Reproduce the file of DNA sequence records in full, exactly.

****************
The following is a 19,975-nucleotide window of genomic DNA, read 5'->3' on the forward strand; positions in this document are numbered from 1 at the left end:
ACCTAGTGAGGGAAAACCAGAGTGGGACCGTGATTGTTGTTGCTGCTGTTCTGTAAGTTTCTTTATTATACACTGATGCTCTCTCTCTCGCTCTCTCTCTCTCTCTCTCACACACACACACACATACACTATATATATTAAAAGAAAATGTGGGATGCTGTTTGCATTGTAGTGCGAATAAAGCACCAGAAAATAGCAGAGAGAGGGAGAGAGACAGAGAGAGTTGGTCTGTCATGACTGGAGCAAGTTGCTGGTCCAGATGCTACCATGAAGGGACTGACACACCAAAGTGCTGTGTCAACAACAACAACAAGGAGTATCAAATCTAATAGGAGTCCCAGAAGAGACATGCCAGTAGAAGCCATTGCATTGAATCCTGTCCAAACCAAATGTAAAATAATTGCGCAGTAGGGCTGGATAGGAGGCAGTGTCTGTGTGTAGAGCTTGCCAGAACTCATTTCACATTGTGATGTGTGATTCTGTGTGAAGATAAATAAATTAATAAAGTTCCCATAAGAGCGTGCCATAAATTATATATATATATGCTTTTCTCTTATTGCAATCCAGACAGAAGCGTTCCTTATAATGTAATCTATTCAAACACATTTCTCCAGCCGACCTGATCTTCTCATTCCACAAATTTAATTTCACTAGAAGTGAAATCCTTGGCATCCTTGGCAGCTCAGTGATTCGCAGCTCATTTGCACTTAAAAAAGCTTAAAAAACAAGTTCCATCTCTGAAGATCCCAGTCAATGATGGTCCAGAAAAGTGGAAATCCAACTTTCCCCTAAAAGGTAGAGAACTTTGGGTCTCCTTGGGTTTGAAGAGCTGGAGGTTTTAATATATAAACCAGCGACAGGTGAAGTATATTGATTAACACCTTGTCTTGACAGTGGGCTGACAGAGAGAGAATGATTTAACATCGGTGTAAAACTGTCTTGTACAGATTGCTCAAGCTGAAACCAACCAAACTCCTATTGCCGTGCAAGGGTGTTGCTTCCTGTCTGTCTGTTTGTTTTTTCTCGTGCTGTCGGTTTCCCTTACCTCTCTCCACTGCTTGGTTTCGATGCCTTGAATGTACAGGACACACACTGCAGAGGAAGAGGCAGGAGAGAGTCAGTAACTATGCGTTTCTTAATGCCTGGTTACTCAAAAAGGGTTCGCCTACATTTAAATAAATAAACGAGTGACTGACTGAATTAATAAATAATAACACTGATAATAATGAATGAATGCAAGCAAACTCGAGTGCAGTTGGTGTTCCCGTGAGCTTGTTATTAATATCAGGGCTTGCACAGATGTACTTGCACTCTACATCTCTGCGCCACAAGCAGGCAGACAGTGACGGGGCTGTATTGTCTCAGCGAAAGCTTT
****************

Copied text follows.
The following is a 19,975-nucleotide window of genomic DNA, read 5'->3' on the forward strand; positions in this document are numbered from 1 at the left end:
ACCTAGTGAGGGAAAACCAGAGTGGGACCGTGATTGTTGTTGCTGCTGTTCTGTAAGTTTCTTTATTATACACTGATGCTCTCTCTCTCGCTCTCTCTCTCTCTCTCTCACACACACACACACATACACTATATATATTAAAAGAAAATGTGGGATGCTGTTTGCATTGTAGTGCGAATAAAGCACCAGAAAATAGCAGAGAGAGGGAGAGAGACAGAGAGAGTTGGTCTGTCATGACTGGAGCAAGTTGCTGGTCCAGATGCTACCATGAAGGGACTGACACACCAAAGTGCTGTGTCAACAACAACAACAAGGAGTATCAAATCTAATAGGAGTCCCAGAAGAGACATGCCAGTAGAAGCCATTGCATTGAATCCTGTCCAAACCAAATGTAAAATAATTGCGCAGTAGGGCTGGATAGGAGGCAGTGTCTGTGTGTAGAGCTTGCCAGAACTCATTTCACATTGTGATGTGTGATTCTGTGTGAAGATAAATAAATTAATAAAGTTCCCATAAGAGCGTGCCATAAATTATATATATATATGCTTTTCTCTTATTGCAATCCAGACAGAAGCGTTCCTTATAATGTAATCTATTCAAACACATTTCTCCAGCCGACCTGATCTTCTCATTCCACAAATTTAATTTCACTAGAAGTGAAATCCTTGGCATCCTTGGCAGCTCAGTGATTCGCAGCTCATTTGCACTTAAAAAAGCTTAAAAAACAAGTTCCATCTCTGAAGATCCCAGTCAATGATGGTCCAGAAAAGTGGAAATCCAACTTTCCCCTAAAAGGTAGAGAACTTTGGGTCTCCTTGGGTTTGAAGAGCTGGAGGTTTTAATATATAAACCAGCGACAGGTGAAGTATATTGATTAACACCTTGTCTTGACAGTGGGCTGACAGAGAGAGAATGATTTAACATCGGTGTAAAACTGTCTTGTACAGATTGCTCAAGCTGAAACCAACCAAACTCCTATTGCCGTGCAAGGGTGTTGCTTCCTGTCTGTCTGTTTGTTTTTTCTCGTGCTGTCGGTTTCCCTTACCTCTCTCCACTGCTTGGTTTCGATGCCTTGAATGTACAGGACACACACTGCAGAGGAAGAGGCAGGAGAGAGTCAGTAACTATGCGTTTCTTAATGCCTGGTTACTCAAAAAGGGTTCGCCTACATTTAAATAAATAAACGAGTGACTGACTGAATTAATAAATAATAACACTGATAATAATGAATGAATGCAAGCAAACTCGAGTGCAGTTGGTGTTCCCGTGAGCTTGTTATTAATATCAGGGCTTGCACAGATGTACTTGCACTCTACATCTCTGCGCCACAAGCAGGCAGACAGTGACGGGGCTGTATTGTCTCAGCGAAAGCTTT